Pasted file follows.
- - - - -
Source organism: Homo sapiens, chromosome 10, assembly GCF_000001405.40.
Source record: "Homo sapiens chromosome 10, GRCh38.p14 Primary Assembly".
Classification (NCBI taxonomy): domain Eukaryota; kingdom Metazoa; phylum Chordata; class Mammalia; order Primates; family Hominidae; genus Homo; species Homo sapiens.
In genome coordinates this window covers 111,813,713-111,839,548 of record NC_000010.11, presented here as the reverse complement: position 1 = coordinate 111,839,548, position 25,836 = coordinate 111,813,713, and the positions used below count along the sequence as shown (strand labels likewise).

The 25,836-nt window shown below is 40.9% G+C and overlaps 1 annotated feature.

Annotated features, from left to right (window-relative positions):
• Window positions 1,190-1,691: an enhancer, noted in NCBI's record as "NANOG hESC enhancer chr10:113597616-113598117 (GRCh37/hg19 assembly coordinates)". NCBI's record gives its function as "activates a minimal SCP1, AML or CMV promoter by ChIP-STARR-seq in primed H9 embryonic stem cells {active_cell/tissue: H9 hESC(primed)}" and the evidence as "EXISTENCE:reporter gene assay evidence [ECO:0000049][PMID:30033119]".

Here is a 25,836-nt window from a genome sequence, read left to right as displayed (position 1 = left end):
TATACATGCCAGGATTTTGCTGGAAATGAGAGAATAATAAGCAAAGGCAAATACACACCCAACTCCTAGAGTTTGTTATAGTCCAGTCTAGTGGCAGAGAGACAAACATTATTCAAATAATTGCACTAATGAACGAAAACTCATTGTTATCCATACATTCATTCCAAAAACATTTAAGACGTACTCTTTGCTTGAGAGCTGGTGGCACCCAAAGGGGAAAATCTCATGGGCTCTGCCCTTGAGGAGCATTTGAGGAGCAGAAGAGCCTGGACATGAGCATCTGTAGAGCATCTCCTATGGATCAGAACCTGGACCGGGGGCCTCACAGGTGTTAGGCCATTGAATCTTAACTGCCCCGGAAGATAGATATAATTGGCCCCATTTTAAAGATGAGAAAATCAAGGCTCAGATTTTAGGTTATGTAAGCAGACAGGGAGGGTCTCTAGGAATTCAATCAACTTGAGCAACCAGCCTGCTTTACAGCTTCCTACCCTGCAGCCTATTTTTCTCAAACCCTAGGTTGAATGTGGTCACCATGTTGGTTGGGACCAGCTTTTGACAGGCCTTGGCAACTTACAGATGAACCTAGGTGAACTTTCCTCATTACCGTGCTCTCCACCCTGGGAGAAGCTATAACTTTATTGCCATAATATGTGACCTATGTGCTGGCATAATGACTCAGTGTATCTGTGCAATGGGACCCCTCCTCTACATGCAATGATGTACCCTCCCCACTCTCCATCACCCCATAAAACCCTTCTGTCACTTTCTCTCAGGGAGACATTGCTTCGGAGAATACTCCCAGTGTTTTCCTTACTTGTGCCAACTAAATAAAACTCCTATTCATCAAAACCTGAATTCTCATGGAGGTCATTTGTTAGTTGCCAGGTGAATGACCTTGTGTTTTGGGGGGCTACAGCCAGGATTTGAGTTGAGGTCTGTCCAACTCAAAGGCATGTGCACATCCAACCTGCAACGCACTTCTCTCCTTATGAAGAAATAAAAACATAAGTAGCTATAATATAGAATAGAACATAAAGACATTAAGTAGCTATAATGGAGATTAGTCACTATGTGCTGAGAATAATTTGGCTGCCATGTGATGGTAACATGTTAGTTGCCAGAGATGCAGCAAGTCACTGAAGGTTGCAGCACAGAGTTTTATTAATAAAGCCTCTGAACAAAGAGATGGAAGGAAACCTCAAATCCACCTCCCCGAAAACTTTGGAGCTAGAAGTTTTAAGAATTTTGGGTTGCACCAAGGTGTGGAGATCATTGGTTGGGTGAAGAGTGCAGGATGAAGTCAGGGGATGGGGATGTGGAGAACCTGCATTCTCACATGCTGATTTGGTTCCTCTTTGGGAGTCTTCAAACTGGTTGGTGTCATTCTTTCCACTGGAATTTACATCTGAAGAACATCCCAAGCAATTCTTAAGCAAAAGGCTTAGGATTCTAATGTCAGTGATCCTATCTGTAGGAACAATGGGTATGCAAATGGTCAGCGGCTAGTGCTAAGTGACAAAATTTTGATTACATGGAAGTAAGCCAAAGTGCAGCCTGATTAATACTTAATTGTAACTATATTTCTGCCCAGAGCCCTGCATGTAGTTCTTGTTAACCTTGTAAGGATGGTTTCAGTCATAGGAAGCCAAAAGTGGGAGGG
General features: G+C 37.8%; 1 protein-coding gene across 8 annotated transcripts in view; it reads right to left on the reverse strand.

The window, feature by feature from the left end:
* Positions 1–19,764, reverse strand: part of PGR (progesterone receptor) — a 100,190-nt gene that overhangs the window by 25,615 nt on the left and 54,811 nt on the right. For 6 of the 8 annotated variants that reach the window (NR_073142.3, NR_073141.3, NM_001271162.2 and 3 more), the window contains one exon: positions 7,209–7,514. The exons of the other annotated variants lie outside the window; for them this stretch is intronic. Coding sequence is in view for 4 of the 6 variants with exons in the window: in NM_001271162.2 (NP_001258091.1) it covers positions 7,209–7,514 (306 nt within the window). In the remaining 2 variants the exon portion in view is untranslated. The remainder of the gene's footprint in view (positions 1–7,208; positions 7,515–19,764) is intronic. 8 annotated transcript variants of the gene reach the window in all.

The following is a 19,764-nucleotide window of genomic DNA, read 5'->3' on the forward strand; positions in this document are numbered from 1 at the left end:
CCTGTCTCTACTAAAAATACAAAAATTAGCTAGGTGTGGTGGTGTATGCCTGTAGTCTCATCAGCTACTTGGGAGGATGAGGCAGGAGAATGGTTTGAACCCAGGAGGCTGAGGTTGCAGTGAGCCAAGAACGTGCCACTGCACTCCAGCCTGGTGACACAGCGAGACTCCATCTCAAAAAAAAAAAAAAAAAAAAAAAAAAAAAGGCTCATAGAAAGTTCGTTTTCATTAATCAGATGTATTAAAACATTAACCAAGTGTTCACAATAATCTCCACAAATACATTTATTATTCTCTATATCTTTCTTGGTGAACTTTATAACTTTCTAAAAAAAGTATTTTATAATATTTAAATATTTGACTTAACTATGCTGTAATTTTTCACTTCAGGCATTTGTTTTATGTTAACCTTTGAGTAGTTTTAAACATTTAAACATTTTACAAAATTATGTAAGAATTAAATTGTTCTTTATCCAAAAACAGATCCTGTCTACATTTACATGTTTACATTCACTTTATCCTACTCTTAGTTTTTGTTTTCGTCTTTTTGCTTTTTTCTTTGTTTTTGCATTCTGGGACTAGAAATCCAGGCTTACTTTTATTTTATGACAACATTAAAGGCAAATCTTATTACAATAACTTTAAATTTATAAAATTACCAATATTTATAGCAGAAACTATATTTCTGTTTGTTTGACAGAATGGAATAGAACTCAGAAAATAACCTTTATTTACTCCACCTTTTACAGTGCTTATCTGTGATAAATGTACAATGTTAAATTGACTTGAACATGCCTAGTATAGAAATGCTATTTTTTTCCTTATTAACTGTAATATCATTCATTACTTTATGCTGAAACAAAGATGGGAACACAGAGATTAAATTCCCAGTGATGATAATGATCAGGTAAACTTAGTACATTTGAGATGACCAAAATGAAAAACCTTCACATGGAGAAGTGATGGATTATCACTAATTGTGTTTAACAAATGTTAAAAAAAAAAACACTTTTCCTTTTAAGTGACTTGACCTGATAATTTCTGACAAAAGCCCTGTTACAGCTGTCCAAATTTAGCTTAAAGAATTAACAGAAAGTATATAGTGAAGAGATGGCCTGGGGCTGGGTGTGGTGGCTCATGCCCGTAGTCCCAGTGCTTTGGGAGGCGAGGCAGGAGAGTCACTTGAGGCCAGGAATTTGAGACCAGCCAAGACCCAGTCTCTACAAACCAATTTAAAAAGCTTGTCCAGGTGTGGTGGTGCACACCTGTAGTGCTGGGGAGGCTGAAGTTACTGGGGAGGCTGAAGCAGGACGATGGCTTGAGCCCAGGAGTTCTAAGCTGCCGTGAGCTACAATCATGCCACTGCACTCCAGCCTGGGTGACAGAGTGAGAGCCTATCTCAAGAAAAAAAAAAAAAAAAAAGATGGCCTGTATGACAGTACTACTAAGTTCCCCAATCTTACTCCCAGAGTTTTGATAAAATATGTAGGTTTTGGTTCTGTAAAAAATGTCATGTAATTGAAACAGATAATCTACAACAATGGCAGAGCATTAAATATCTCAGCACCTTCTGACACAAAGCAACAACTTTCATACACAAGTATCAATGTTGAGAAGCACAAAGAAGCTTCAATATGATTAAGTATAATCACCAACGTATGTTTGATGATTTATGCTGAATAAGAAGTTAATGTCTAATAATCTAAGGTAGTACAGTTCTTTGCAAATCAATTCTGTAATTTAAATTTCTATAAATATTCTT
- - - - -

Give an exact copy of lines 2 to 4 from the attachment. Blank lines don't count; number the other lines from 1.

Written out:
Source record: "Homo sapiens chromosome 10, GRCh38.p14 Primary Assembly".
Classification (NCBI taxonomy): domain Eukaryota; kingdom Metazoa; phylum Chordata; class Mammalia; order Primates; family Hominidae; genus Homo; species Homo sapiens.
In genome coordinates this window covers 111,813,713-111,839,548 of record NC_000010.11, presented here as the reverse complement: position 1 = coordinate 111,839,548, position 25,836 = coordinate 111,813,713, and the positions used below count along the sequence as shown (strand labels likewise).